You see that leafy marvel on the lower right? It’s a Scopolia carniolica – previously unknown to me. Often used as groundcover, it gets these most adorable little red bells that hang underneath those leaves. In my opinion, this is a plant best enjoyed up high, where you can see those cute little flowers.

The buds look almost black – I’m so excited to see them!

Slightly below the Scopolia on the same fern table, is a recovering Haquetia epipactis nestled next to Selaginella kraussiana ‘Brownii’. Can’t get enough of those green flowers. Next year, there’ll be more!

I always thought the lung-like leaves of Jeffersonia diphylla were so fun and weird, this one got a prime spot on my first fern table. In a post I wrote a few weeks ago, I thought this plant was J. dubia. Now that the leaves are up, I realize I was wrong. Sadly, I’m still looking for the whereabouts of J. dubia. Might it have gone to the inventory of the damned?

A week or so ago, it flowered!

This little vignette caught my eye from my second fern table – a cyclamen leaf that found a way through a crack in the rotting old log.

Some of my favorite signs of spring are the fuzzy spikes of the Shredded umbrella plant – this is Syneilesis palmata against the backdrop of a floppy Farfugium leaf. (It seems I need to cut that one back and mulch the crown of the Syneilesis.)

I noticed that last year’s foliage of Disporum cantoniense ‘Fat Boy’ has taken on this striated texture that I thought was kinda cool! Since I bought it, this plant has changed name, but for the life of me, I can’t remember what the new name is. To me, it will always be ‘Fat Boy’.

This is one of those plants I specifically bought to use in a fern table; Oxalis magellanica ‘Nelson’. It blooms with the most adorable little white flowers!

I have a rather large clump of Podophyllum pleianthum – the Chinese Mayapple. You can see it emerging here, along with the ever spreading Arisarum proboscideum – or Mouse Plant.

Here it has spread several feet to invade a little vignette consisting of Arisarum, Erythronium, and Adiantum venustum.

But these are the most travel happy of the Pods. They came up right around a black Hellebore, far away from the mother plant on the other end of the garden. They must have arrived as seeds, carried by some kind of animal. I know I didn’t plant one there. Tomorrow I’m going to try to dig one up for a friend. Not a moment too soon. Before long, if left to their own devices, they would be towering over that little Hellebore!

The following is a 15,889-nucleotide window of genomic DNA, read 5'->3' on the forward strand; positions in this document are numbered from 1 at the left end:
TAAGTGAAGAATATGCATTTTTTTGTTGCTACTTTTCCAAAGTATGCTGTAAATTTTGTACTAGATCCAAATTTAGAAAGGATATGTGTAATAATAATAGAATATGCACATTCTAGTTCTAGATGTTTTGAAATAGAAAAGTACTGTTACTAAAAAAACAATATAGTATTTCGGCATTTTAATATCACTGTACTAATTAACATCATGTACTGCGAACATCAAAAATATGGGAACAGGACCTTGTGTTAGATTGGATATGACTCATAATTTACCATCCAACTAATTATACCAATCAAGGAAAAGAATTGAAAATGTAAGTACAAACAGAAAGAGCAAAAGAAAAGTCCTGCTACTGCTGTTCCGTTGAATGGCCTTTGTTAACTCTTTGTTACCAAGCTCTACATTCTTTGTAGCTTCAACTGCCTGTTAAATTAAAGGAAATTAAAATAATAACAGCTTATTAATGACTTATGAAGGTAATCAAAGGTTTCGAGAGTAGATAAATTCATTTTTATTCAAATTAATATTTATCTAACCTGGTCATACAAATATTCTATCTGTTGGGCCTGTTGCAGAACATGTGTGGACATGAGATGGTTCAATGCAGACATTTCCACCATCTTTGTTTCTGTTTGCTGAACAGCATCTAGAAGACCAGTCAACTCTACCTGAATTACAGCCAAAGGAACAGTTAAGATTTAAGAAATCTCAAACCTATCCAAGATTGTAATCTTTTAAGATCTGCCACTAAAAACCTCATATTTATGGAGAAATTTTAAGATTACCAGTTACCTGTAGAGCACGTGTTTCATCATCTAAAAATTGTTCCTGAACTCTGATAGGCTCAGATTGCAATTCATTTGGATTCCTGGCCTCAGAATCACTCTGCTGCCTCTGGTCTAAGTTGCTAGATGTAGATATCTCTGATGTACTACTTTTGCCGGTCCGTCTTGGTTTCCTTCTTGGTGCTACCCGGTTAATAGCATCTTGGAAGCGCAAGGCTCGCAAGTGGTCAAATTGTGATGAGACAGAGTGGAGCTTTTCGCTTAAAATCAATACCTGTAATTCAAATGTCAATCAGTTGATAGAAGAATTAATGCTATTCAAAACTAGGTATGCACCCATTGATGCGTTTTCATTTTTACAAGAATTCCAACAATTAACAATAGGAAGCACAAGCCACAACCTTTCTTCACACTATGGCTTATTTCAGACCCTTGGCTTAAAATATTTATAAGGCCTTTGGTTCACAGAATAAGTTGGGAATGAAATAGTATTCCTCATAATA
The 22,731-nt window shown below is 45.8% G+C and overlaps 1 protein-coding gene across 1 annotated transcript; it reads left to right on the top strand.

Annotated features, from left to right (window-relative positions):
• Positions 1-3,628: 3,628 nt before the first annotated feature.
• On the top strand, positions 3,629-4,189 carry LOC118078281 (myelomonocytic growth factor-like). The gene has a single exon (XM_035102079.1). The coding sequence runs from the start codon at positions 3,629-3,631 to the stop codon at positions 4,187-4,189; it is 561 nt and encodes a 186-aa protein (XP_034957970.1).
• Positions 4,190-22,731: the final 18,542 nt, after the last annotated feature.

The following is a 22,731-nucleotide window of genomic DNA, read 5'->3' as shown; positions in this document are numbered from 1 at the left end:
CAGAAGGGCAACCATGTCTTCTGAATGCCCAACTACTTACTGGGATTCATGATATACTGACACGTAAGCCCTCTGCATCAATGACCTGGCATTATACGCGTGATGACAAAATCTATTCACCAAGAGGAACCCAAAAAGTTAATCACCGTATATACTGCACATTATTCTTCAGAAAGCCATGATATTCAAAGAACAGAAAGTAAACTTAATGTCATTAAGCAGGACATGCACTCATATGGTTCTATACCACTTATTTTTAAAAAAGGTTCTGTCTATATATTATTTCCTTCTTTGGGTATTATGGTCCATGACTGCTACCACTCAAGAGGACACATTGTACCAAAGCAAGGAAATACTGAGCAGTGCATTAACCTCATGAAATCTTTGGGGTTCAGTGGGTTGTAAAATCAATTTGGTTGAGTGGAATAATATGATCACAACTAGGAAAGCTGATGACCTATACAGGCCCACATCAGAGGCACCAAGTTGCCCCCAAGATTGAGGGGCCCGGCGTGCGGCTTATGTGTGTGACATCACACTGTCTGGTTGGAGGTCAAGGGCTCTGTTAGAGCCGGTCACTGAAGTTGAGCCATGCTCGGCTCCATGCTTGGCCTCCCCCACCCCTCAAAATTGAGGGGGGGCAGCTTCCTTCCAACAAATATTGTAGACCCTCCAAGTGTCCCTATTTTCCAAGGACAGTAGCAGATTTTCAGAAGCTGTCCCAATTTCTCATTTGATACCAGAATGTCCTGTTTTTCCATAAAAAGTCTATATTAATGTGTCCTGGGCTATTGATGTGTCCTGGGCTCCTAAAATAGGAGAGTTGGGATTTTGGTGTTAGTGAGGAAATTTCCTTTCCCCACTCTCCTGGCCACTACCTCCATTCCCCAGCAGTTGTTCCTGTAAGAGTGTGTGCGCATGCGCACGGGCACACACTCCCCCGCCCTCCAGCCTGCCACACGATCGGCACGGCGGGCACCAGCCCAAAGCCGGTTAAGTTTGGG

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Wednesday Vignette – cursed like clockwork

It seems I’m blessed with a curse. For the fourth time in as many years, whatever car I was in, and I were hit by standing at, or near, a standstill. It happened again yesterday. Each time, it is in such an unlikely situation – about as odd as if a crane would drop something on you. It’s never my fault, but I have this powerful attraction to road fools. This time, I was on my little residential street, in the correct lane, waiting to turn left onto a bigger road, indicating so with my blinker. Oddly enough, I was hit from behind. How does that even happen?? I’m not sure what to do other than roll with it. At least no one was hurt. Other than my poor truck. For having been standing still, these damages are the worst ones yet. She managed to scrape the entire side – all three panels – AND hit my front wheel. It is my hope that this is it for this year. Onward, forward…

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Wednesday Vignette – emergence

“…where did the universe come from?”, he asked. Incredibly, he figured it out.

Where does anything come from? These days, things are constantly emerging, out of cold, dark, wet soils, leaves of life forms emerge, like the crumpled wings of butterflies, unfolding from a chrysalis – like thermal energy emanating from a black hole. What a great irony that the master of the universe died in spring. Rest in peace, Stephen Hawking.